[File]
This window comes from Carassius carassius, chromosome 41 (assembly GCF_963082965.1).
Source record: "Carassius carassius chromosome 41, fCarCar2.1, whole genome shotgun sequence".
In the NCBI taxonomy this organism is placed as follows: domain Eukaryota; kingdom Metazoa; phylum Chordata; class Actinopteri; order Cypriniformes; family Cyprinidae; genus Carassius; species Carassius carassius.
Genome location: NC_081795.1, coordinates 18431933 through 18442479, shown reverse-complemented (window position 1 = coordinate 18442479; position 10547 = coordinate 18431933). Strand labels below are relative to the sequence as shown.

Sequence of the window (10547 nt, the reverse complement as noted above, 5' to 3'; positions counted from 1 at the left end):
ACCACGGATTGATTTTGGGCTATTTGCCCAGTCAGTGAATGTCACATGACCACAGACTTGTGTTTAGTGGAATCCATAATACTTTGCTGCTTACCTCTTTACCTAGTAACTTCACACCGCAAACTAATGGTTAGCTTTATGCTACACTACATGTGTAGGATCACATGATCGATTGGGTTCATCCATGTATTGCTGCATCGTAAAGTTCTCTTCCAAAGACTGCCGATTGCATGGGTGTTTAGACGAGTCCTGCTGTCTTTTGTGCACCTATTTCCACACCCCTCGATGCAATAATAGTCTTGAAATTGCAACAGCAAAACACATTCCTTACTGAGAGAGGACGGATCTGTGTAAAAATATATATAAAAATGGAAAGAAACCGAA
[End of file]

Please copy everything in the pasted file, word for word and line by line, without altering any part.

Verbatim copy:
This window comes from Carassius carassius, chromosome 41 (assembly GCF_963082965.1).
Source record: "Carassius carassius chromosome 41, fCarCar2.1, whole genome shotgun sequence".
In the NCBI taxonomy this organism is placed as follows: domain Eukaryota; kingdom Metazoa; phylum Chordata; class Actinopteri; order Cypriniformes; family Cyprinidae; genus Carassius; species Carassius carassius.
Genome location: NC_081795.1, coordinates 18431933 through 18442479, shown reverse-complemented (window position 1 = coordinate 18442479; position 10547 = coordinate 18431933). Strand labels below are relative to the sequence as shown.

Sequence of the window (10547 nt, the reverse complement as noted above, 5' to 3'; positions counted from 1 at the left end):
ACCACGGATTGATTTTGGGCTATTTGCCCAGTCAGTGAATGTCACATGACCACAGACTTGTGTTTAGTGGAATCCATAATACTTTGCTGCTTACCTCTTTACCTAGTAACTTCACACCGCAAACTAATGGTTAGCTTTATGCTACACTACATGTGTAGGATCACATGATCGATTGGGTTCATCCATGTATTGCTGCATCGTAAAGTTCTCTTCCAAAGACTGCCGATTGCATGGGTGTTTAGACGAGTCCTGCTGTCTTTTGTGCACCTATTTCCACACCCCTCGATGCAATAATAGTCTTGAAATTGCAACAGCAAAACACATTCCTTACTGAGAGAGGACGGATCTGTGTAAAAATATATATAAAAATGGAAAGAAACCGAA